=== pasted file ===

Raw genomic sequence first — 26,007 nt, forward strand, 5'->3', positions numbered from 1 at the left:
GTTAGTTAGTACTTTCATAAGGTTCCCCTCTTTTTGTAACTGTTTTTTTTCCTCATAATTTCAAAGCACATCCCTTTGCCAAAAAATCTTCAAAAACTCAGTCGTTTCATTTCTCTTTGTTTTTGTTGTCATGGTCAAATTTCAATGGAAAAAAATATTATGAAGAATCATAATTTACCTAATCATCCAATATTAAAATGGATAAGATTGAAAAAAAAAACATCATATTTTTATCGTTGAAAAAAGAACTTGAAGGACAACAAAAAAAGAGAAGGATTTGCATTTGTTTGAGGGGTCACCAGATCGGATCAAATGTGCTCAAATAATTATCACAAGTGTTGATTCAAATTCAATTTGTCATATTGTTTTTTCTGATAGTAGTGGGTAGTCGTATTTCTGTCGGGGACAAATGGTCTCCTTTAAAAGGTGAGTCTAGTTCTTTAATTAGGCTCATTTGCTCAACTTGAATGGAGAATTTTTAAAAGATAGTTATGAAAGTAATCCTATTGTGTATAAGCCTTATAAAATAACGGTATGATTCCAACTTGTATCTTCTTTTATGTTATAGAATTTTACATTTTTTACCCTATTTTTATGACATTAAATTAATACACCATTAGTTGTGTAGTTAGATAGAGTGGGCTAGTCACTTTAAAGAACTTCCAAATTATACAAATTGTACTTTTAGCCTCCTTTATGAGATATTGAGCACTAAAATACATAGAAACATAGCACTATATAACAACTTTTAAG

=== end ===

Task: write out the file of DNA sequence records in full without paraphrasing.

Raw genomic sequence first — 26,007 nt, forward strand, 5'->3', positions numbered from 1 at the left:
GTTAGTTAGTACTTTCATAAGGTTCCCCTCTTTTTGTAACTGTTTTTTTTCCTCATAATTTCAAAGCACATCCCTTTGCCAAAAAATCTTCAAAAACTCAGTCGTTTCATTTCTCTTTGTTTTTGTTGTCATGGTCAAATTTCAATGGAAAAAAATATTATGAAGAATCATAATTTACCTAATCATCCAATATTAAAATGGATAAGATTGAAAAAAAAAACATCATATTTTTATCGTTGAAAAAAGAACTTGAAGGACAACAAAAAAAGAGAAGGATTTGCATTTGTTTGAGGGGTCACCAGATCGGATCAAATGTGCTCAAATAATTATCACAAGTGTTGATTCAAATTCAATTTGTCATATTGTTTTTTCTGATAGTAGTGGGTAGTCGTATTTCTGTCGGGGACAAATGGTCTCCTTTAAAAGGTGAGTCTAGTTCTTTAATTAGGCTCATTTGCTCAACTTGAATGGAGAATTTTTAAAAGATAGTTATGAAAGTAATCCTATTGTGTATAAGCCTTATAAAATAACGGTATGATTCCAACTTGTATCTTCTTTTATGTTATAGAATTTTACATTTTTTACCCTATTTTTATGACATTAAATTAATACACCATTAGTTGTGTAGTTAGATAGAGTGGGCTAGTCACTTTAAAGAACTTCCAAATTATACAAATTGTACTTTTAGCCTCCTTTATGAGATATTGAGCACTAAAATACATAGAAACATAGCACTATATAACAACTTTTAAG